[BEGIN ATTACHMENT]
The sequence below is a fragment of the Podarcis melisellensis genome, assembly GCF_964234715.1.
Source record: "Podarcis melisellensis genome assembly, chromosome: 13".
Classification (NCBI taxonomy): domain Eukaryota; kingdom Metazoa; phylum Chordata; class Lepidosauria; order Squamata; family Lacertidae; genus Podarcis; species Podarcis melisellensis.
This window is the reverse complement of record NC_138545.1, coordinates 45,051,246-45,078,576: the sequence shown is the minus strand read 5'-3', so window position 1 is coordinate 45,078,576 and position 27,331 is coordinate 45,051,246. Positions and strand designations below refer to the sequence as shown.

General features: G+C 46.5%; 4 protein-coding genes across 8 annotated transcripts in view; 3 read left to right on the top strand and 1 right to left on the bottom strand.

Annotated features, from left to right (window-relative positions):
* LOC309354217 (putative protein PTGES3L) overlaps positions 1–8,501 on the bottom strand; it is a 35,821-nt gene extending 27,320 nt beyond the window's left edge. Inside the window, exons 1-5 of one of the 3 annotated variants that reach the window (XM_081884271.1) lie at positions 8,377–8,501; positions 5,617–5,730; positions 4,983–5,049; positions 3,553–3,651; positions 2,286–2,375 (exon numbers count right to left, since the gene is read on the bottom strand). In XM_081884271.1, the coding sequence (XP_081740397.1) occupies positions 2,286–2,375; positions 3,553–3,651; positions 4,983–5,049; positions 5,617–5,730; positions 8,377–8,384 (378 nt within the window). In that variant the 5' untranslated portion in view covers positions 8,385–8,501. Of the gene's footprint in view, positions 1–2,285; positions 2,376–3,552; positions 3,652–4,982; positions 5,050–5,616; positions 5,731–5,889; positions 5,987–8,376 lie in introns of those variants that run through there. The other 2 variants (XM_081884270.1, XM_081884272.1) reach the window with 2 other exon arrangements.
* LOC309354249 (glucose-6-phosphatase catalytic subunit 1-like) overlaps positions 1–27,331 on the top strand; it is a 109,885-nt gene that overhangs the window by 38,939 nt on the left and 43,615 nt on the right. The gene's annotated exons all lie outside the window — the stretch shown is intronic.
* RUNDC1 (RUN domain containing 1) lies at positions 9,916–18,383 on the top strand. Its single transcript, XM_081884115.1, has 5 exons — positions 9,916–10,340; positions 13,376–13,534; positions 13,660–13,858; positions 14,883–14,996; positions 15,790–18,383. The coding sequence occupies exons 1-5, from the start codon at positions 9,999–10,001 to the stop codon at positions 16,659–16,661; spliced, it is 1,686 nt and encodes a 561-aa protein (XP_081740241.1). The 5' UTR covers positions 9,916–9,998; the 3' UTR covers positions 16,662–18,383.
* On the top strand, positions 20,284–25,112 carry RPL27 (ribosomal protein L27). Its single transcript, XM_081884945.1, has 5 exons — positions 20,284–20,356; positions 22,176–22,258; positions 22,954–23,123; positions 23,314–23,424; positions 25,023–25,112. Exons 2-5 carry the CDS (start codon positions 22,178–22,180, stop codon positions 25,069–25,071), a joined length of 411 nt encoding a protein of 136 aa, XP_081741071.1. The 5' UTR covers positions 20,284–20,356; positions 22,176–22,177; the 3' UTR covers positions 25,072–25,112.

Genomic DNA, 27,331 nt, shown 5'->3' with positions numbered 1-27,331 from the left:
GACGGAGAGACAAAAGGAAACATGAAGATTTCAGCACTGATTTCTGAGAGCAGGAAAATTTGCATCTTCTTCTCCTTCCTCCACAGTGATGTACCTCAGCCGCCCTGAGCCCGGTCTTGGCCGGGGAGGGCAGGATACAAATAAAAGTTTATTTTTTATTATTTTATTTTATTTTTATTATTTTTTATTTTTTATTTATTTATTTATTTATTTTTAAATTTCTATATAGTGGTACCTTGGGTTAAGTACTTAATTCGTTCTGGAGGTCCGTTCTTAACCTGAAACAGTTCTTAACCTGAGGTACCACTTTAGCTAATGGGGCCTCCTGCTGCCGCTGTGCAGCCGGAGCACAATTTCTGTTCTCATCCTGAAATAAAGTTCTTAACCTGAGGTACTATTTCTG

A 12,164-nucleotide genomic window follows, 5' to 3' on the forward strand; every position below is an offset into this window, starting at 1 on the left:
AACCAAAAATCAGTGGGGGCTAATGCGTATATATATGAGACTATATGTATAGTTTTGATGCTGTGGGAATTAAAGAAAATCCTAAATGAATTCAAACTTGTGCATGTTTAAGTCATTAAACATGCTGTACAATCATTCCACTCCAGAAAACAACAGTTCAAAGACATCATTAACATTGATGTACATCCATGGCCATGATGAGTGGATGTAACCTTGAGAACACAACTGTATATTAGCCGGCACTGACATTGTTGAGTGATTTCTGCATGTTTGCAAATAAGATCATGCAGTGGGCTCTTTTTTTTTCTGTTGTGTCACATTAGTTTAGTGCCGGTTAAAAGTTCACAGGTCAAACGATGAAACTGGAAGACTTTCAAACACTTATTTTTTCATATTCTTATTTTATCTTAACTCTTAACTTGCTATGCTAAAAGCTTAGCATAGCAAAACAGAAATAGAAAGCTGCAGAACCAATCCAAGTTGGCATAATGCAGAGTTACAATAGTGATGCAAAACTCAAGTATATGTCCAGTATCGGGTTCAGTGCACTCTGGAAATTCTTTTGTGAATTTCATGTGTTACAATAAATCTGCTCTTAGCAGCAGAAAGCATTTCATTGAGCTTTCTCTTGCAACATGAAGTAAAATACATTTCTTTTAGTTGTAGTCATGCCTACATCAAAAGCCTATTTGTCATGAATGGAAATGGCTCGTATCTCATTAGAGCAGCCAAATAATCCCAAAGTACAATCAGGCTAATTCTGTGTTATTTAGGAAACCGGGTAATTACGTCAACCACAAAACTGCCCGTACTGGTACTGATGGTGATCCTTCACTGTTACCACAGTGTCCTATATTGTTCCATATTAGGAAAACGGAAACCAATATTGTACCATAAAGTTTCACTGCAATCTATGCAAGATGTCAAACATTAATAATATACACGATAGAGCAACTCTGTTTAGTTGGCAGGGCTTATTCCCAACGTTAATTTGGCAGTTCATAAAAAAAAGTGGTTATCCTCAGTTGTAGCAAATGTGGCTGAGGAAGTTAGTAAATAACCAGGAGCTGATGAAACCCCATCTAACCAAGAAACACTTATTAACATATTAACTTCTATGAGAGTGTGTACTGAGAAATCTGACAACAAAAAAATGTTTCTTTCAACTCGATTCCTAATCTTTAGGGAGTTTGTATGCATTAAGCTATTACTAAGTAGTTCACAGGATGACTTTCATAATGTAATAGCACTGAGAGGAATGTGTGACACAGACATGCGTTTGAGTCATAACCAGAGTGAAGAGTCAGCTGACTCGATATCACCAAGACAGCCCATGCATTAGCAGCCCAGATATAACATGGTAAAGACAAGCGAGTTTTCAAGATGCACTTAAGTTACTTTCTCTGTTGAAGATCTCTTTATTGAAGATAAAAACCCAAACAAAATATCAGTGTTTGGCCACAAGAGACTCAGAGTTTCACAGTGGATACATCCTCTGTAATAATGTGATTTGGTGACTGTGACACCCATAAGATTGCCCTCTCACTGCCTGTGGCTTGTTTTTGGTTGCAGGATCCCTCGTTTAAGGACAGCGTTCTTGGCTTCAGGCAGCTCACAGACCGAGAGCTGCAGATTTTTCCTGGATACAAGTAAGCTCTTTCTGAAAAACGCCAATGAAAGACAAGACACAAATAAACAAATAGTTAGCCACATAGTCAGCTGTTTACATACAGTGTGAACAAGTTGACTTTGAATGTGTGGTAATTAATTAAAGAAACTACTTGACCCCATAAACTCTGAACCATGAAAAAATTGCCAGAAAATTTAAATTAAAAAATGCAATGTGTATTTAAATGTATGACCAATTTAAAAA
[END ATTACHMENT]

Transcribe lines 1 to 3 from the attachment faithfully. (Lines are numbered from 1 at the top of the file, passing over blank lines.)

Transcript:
The sequence below is a fragment of the Podarcis melisellensis genome, assembly GCF_964234715.1.
Source record: "Podarcis melisellensis genome assembly, chromosome: 13".
Classification (NCBI taxonomy): domain Eukaryota; kingdom Metazoa; phylum Chordata; class Lepidosauria; order Squamata; family Lacertidae; genus Podarcis; species Podarcis melisellensis.